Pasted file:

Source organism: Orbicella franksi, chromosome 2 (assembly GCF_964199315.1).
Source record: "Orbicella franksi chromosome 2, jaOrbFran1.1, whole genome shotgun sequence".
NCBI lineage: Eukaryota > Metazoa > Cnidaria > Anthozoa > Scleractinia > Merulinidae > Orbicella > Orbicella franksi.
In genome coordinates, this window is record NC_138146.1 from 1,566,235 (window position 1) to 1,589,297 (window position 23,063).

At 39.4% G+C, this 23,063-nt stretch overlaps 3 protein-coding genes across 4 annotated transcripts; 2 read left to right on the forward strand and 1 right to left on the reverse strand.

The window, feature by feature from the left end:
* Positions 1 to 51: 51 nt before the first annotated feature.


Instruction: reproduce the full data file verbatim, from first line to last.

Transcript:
Source organism: Orbicella franksi, chromosome 2 (assembly GCF_964199315.1).
Source record: "Orbicella franksi chromosome 2, jaOrbFran1.1, whole genome shotgun sequence".
NCBI lineage: Eukaryota > Metazoa > Cnidaria > Anthozoa > Scleractinia > Merulinidae > Orbicella > Orbicella franksi.
In genome coordinates, this window is record NC_138146.1 from 1,566,235 (window position 1) to 1,589,297 (window position 23,063).

At 39.4% G+C, this 23,063-nt stretch overlaps 3 protein-coding genes across 4 annotated transcripts; 2 read left to right on the forward strand and 1 right to left on the reverse strand.

The window, feature by feature from the left end:
* Positions 1 to 51: 51 nt before the first annotated feature.